In 1913, Sophie Lyons wrote her memoirs, chronicling six decades of bank robberies, prison breaks, cons, and swindles that left her a rich woman. One hundred years later, we’re [Combustion Books] bringing this important work back into print, casting back the veil of the 19th century criminal underworld. This is the world of fences and art thieves, bank sneaks and conwomen, but it is punctuated by a remarkable and nearly universal honor among thieves. Fully illustrated throughout with numerous diagrams of robbery methods and ways of concealing stolen valuables.
via Brickbat Books (my favorite Philadelphia bookstore)
Former Los Ángeles Mayor Antonio Villaraigosa plans on running for governor of California in 2018--and has been touring the state, which despite its enormous wealth also has the highest poverty rate in the nation.
"Of the largest 300 cities in the nation that are impacted by high poverty rates, 77 are in California and 3 of the top 5 most poverty-stricken towns are in the Central Valley."
According to VIDA en el Valle--a HIspanic Weekly, serving California San Joaquin Valleuy, Villaraigosa has been on an intensive tour of the area.
Below is a condensed version of VIDA's article, from which M/e is quoting directly.
“I learned that the whole water issue is more complex than people in the big cities would have you believe. I also learned that there are a lot of hard working people who are not working anymore,” said Villaraigosa.
He compared the Central Valley and its people to the Midwest.
“They believe in family, God, have a strong work ethic and believe in this great country. But for some reason, they, and people from the Inland Empire all share this sense that their issues and their problems are not really important to some of our policymakers and that nobody listens to them.”
Part of his Central Valley tour included a stop in East Porterville, an unincorporated community in Tulare County that has been plagued by drinking water issues for years and claims about 12 percent of the state’s failed water wells. Dozens of government agencies and nonprofit organizations have stepped in to help the community, eventually drawing international media attention for its woes as California’s drought worsens.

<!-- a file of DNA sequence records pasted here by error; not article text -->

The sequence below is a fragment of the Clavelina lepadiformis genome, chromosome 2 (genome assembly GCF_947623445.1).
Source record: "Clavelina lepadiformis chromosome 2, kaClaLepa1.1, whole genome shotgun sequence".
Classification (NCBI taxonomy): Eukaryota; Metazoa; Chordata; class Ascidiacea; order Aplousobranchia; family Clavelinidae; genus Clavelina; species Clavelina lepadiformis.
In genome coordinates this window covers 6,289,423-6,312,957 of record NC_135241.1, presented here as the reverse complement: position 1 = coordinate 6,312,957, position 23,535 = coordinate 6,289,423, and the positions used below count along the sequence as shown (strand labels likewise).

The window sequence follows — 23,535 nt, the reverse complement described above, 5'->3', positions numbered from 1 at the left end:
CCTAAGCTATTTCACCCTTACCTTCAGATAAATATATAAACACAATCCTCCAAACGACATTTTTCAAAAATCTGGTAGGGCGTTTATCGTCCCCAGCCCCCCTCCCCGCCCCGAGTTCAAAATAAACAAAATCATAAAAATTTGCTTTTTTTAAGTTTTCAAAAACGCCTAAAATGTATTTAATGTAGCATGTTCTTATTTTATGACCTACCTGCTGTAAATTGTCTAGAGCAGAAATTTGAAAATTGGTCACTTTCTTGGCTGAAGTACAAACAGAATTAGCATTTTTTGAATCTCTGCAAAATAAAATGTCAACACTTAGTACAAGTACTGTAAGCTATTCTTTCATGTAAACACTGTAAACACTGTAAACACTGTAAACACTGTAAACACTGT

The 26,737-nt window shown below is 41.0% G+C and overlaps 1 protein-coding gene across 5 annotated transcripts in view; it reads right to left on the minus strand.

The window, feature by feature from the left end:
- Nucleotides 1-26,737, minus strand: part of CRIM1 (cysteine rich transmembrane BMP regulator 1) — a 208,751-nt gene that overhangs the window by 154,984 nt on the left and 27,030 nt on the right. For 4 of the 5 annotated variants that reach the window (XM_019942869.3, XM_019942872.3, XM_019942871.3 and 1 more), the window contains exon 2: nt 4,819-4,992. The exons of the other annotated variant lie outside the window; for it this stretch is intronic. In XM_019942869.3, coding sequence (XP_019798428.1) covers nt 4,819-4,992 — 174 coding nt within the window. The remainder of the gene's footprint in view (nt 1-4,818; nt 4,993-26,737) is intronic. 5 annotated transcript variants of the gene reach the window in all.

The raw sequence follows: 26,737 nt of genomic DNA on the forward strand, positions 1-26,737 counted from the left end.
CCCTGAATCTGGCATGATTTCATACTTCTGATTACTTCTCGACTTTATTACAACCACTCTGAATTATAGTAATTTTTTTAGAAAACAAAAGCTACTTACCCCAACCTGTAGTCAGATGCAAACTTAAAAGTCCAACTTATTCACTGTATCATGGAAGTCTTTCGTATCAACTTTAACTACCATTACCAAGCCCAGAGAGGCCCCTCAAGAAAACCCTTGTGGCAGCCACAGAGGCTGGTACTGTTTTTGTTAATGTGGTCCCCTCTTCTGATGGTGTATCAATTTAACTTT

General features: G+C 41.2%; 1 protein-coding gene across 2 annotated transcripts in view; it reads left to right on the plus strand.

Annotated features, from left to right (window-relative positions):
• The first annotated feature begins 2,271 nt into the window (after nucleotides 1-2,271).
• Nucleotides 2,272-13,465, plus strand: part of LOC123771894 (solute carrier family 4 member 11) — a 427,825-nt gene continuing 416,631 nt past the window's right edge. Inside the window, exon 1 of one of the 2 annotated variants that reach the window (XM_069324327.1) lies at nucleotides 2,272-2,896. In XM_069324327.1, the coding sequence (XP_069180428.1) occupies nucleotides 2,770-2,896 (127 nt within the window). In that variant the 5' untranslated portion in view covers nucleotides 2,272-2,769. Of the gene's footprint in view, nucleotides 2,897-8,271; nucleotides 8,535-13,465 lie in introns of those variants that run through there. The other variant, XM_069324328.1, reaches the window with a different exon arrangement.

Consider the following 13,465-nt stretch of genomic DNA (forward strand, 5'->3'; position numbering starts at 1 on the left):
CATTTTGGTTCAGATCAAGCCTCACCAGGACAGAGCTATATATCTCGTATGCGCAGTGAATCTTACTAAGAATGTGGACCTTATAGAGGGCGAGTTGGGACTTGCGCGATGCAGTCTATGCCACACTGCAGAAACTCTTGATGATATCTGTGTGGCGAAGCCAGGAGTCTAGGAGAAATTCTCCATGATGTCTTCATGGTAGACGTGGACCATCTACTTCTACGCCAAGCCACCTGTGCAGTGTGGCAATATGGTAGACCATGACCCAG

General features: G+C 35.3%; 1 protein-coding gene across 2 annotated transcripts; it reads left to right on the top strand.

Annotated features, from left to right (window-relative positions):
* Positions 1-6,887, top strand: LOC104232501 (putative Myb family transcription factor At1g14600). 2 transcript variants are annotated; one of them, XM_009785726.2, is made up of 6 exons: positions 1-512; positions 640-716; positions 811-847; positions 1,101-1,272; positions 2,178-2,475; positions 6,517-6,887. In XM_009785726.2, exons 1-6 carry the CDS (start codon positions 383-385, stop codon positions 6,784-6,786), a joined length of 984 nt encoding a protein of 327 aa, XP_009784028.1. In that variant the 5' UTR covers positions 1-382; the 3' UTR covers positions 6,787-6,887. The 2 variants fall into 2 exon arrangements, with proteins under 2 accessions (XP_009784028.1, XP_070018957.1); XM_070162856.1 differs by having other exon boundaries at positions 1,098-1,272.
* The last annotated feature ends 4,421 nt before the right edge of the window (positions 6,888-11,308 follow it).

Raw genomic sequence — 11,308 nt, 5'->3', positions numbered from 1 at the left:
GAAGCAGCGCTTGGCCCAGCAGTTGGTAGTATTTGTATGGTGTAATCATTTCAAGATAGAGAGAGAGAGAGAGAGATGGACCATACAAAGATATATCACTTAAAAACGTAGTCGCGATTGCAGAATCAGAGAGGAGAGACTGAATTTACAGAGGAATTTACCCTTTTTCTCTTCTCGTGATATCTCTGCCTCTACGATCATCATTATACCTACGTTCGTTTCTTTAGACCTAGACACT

“I learned that if you are lucky enough to be a homeowner in East Porterville, you get a 50 gallon tank of water; and if you are poor you have to shower in a truck,” said Villaraigosa.
This chart is 2013, but the economic divide, between rich and poor, has increased in California, and the housing adjusted poverty rate has climbed to 27%, worse for seniors and children's and minorities. States like California, New York, Florida, Texas--which do not rank as badly using traditional measures-- turn out to have much higher poverty rates, among the worst in the nation, when adjusted for cost of living. There are similar problems, in California, in regards to public schooling. The US government has recently begun to adjust poverty rankings based on cost of living, this you will see conflicting figures from the government itself, between 16 and 27%, with the United way putting the figure in the low 30 percentiles. DS
CRIME SEGEMENTS takes a backwards glance at both the book and movie, both noir classics, though with very different conceptions of the main character.
"It was good standing there on the promontory overlooking the evening sea, the fog lifting itself like gauze veils to touch his face. There was something in it akin to flying, the sense of being lifted high above crawling earth, of bingprt of th wildnss of sir. Something too of being closed within an unknown and strange world of mist and cloud and wind. He’d liked flying at night; he missed after the way had crashed to and finsih and dribbled to an en. It wasn’t the same fluing a little private create. He’d tried it; it was like returning to the stone ax after precision tools. He had found nothing yet to take the place of flying wild." OPENING PARAGRAPH IN A LONELY PLACE, Dorothy Hughes, 1942. Reissued by The Feminist Press, 2002
That David Goodis is “the poet of the losers,” and that his universe is as cold as the frosty sleet-driven winds of Philadelphia’s November, has been eloquently stated. In his room in his parents’ comfortable house in East Oak Lane, he could write about his own city, its wintry street corners opening out onto block after block of uniform row houses, its gutters reflecting moonlight from the other side of the universe. Bad luck often drove his protagonists to the parts of the city most open to, and most challenging to their suffering and the need to deal with it. From beginning to end of his career, Goodis used the devices of popular hard-boiled, melodramatic pulp fiction. Like many modern novelists, he retells his story time after time.
"Several reliable, well-informed sources confirmed the idea that Hitler's anti-Semitism was not so genuine or violent as it sounded, and that he was merely using anti-Semitic propaganda as a bait to catch masses of followers and keep them aroused, enthusiastic, and in line for the time when his organization is perfected and sufficiently powerful to be employed effectively for political purposes."
"You can't expect the masses to understand or appreciate your finer real aims. You must feed the masses with cruder morsels and ideas like anti-Semitism. It would be politically all wrong to tell them the truth about where you really are leading them."
.... " a unique voice among crime novelists. She doesn’t write about private eyes and her stories are not plot-driven, but she does pull the reader into the off-kilter lives of women and men living outside mainstream society. Having spent time in California jails and prisons, Soracco is intimately acquainted with milieus like the ones her convict and ex-convict characters inhabit...far from the mostly lily-white preserves of too much U.S. literary fiction." from January Magaine
from GREEN ARCADE BOOKS